Sven Goran Eriksson may have been fooled by a fake sheikh, but the former England manager's fabled roving eye was never likely to be tricked into believing the two stubbly cross-dressers in the Notts County players' lounge after the 1-1 draw with Burton Albion were of the opposite sex.
Kitted out in short skirts, high heels, padded bras and lipstick, the daring duo were not, as one fellow spectator in the Derek Pavis Stand mischievously suggested, Ulrika Jonsson and Faria Alam, but the avowedly heterosexual footballers Rob Purdie, of Oldham Athletic, and father-of-two Neil Austin, from Hartlepool United.
Having been invited by County's Ricky Ravenhill to watch him play in the Football League's newest derby, they had decided, for the hell of it, to spring a sartorial surprise on their old Darlington team-mate – and try to get a snap taken with the Swedish schmoozer for good measure.
Eriksson has been director of football at the ambitious League Two outfit for barely seven weeks, so it is a little early, perhaps, to question whether their union is the real deal. But given the moral victory which Burton, the League's latest members, achieved against its oldest club, a week after County's chastening reverse at Barnet, how long before County's ambitious Middle Eastern owners Munto Finance press Eriksson to give more hands-on help – or even replace the incumbent manager Ian McParland?
It seems perverse to employ Eriksson as a recruiting sergeant rather than tapping in to the tactical acumen of a coach who won trophies with Lazio, Roma, Sampdoria and Benfica, as well as guiding England to within touching distance of the World Cup semi-finals. The one big name he has attracted so far, Sol Campbell, is reportedly being paid £10m over five years (although he revealed in the matchday programme that he had signed up "for the romance"). However, when McParland was asked when the former international defender would be fit to make his debut in the fourth tier of the English game, he replied curtly: "Don't know."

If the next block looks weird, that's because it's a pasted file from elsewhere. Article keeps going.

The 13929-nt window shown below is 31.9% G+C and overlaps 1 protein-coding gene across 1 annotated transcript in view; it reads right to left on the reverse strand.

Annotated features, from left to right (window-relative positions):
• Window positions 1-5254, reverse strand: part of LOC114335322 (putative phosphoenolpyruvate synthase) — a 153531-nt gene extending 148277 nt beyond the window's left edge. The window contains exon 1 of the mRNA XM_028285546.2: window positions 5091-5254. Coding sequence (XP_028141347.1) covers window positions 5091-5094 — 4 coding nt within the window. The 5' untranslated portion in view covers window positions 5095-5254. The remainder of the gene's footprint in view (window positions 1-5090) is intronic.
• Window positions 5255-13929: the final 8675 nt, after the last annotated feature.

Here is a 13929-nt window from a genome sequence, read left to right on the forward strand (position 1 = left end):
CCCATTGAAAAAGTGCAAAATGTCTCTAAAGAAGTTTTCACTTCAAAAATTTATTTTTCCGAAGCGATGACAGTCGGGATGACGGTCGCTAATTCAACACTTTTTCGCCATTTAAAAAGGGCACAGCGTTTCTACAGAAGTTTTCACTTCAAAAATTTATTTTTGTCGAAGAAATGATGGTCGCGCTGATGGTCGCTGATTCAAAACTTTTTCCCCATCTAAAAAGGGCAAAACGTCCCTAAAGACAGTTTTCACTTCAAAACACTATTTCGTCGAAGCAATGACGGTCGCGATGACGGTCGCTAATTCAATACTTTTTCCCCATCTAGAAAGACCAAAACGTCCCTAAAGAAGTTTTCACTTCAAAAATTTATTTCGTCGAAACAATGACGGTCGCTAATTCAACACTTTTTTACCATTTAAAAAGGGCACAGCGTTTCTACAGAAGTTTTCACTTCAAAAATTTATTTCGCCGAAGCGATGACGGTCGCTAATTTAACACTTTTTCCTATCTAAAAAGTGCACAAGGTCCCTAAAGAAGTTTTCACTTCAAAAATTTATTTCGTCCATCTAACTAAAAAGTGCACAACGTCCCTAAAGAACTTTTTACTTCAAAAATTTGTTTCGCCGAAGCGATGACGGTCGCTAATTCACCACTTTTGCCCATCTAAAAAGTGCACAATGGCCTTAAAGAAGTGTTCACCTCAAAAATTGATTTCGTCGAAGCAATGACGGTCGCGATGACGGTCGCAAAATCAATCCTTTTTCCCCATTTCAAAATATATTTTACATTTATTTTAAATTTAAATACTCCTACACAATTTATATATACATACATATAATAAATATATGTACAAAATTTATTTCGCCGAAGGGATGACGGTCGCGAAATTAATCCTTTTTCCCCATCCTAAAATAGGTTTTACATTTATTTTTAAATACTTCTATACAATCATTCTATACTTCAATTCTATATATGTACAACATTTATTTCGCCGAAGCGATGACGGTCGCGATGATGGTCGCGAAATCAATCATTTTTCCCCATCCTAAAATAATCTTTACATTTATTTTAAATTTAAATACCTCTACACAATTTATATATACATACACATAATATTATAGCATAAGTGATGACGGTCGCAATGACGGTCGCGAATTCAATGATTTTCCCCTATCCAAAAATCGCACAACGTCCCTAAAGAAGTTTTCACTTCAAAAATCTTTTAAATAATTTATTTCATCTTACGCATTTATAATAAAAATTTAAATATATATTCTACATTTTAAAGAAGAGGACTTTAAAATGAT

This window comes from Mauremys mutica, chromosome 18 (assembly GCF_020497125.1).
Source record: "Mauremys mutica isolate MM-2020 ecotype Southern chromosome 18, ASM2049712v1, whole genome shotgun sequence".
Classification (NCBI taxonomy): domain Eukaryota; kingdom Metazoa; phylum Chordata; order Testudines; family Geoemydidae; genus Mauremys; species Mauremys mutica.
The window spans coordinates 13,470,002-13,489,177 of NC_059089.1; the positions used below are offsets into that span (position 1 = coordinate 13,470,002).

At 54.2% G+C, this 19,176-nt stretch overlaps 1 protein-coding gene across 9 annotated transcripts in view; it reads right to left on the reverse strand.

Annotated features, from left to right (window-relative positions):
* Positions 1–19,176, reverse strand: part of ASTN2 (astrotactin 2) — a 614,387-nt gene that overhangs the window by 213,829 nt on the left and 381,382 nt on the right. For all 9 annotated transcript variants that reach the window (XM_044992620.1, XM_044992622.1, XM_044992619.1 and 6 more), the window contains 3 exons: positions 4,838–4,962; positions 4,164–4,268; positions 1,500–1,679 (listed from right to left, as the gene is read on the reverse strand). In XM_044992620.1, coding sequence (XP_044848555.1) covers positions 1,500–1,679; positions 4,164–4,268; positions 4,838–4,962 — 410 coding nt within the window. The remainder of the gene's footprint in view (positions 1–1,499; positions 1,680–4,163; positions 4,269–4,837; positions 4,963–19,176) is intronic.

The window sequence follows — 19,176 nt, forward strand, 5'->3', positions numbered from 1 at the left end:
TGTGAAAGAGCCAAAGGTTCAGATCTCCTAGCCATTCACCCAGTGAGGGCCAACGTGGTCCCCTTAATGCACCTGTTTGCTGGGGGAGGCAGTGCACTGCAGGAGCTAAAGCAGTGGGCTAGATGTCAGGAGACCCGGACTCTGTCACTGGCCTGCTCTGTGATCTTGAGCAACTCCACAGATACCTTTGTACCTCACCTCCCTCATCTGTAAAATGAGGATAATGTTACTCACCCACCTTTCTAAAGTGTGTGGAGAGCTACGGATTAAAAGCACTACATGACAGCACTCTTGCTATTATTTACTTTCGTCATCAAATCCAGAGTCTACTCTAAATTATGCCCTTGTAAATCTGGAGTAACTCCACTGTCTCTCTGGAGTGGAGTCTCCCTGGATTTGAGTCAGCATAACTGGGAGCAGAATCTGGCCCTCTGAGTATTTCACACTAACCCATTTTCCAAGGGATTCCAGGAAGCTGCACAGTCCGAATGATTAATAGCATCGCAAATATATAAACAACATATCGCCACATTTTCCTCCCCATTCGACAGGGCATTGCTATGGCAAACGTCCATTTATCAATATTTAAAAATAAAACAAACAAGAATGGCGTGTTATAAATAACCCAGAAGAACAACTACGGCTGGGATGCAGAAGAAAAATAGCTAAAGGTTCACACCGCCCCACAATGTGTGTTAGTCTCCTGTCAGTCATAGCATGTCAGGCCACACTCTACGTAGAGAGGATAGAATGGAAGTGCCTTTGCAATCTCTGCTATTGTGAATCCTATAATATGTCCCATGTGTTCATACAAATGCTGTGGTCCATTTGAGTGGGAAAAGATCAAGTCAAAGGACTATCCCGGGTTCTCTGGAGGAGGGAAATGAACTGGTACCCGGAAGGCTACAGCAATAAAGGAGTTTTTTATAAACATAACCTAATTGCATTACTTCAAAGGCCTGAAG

Eriksson, meanwhile, was apparently taking in England's defeat of Slovenia on television somewhere within the Meadow Lane offices. As he watched players who were the core of his Three Lions side – Frank Lampard, Steven Gerrard and Wayne Rooney – he may have reflected that on the equivalent Saturday in 2001 he was about to oversee the 5-1 rout of Germany. The new dawn promised by that night in Munich – "Even Heskey scored" as the song has it – would prove as false as the extravagant bust sported by one of Saturday's extraordinary spectators.
Now, after spells in charge of Manchester City and Mexico, Eriksson must endure repeated quotes by England players about how different – that is how much better, particularly discipline-wise – the England set-up is under his old Serie A adversary Fabio Capello. His public appearances since arriving in Nottingham do not suggest a man who is pining for the past – the capacity to charm is undiminished – but the task of spearheading County's rise to the Championship by the end of his contract in 2014 will be as taxing as anything he has done in football.
As an attendance of less than 9,000 – bolstered by 1,258 Burton fans – demonstrated, County's potential is strictly finite, especially with Forest, and their more illustrious trophy collection and far greater fan-base, just a walk across the Trent. McParland spoke of bringing in "two or three" loan players. County certainly need them, for despite the Scot's protestations to the contrary, a Burton team fresh from the Blue Square Premier and battered 5-1 at home by Chesterfield in midweek started and finished the stronger.
Paul Peschisolido's side looked set to pay for a failure to exploit the openings they crafted, largely due to Kasper Schmeichel's excellence in the home goal, when Karl Hawley ghosted into a huge gap behind Burton's back four before chipping Artur Krysiak from 18 yards soon after half-time. Johnnie Jackson twanged the Pole's bar with a free-kick but the Campbell-sized captain Guy Branston and his cohorts resisted County's siege before coming forward again.
Richard Walker appeared as a substitute to hit a fierce, angled equaliser five minutes from time after being allowed to turn in the penalty area. It could have been worse for McParland, Burton's Jacques Maghoma drilling an 87th-minute shot that came back off the post.
The mutton dressed as lamb was in the stand on this occasion, but Eriksson's experience with an intrusive press will be telling him County could be cast in similar terms if they fail to build on a moderate start.Reuse content